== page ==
CAG.63 Jack B. Yeats, In Capel Street, Dublin, 1923, oil on board, 23.4 x 36 cm. Purchased, the Artist, 1924 (Gibson Bequest Fund). © the artist’s estate.
We’re celebrating Jack B. Yeats’ birthday with this WORK OF THE WEEK!
Jack B. Yeats (1871-1957) was born in London on this day – 29 August – in 1871, but grew up in the home of his grandparents in County Sligo. A younger sibling of poet William, embroiderer Susan, and artist/publisher Elizabeth, he initially worked as an illustrator before turning increasingly to oil painting from 1906 onwards.
The artist’s little painting, In Capel Street, Dublin (1923), was made at a key point in Ireland’s history, with the Irish Free State in its infancy and still recovering from war. In it, Yeats deploys a social awareness in his depiction of a young flower-seller nursing her baby in a doorway. Juxtaposing poverty and prosperity, the closed door of a sweetshop behind her suggests that she is excluded from the benefits of progress in the newly independent State. In hindsight, it has perhaps taken on an unexpected prescience.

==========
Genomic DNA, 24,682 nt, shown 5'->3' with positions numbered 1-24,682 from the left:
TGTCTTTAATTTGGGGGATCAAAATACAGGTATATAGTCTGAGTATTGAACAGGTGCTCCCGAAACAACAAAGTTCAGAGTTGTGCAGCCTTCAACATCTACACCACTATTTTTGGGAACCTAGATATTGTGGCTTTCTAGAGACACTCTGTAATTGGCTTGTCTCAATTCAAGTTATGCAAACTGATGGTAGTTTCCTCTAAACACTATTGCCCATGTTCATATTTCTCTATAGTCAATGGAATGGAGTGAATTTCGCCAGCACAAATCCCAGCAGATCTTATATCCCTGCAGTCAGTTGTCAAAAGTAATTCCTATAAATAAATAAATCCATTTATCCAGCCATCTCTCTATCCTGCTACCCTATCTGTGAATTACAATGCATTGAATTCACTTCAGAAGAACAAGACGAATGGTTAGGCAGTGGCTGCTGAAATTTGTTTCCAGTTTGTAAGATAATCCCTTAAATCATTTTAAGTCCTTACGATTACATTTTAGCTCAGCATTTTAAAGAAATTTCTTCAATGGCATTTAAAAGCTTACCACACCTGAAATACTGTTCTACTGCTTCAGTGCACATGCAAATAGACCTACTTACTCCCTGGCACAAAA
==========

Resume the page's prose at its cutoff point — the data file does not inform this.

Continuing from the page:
Did you know: Jack B. Yeats was awarded a silver medal for painting at the 1924 Paris Olympics, the year in which In Capel Street, Dublin was purchased for the collection through the Gibson Bequest Fund.
In Capel Street, Dublin (1923) by Jack B. Yeats features in AS THEY MUST HAVE BEEN: Men of the South, 1922-2022 until 25 September.
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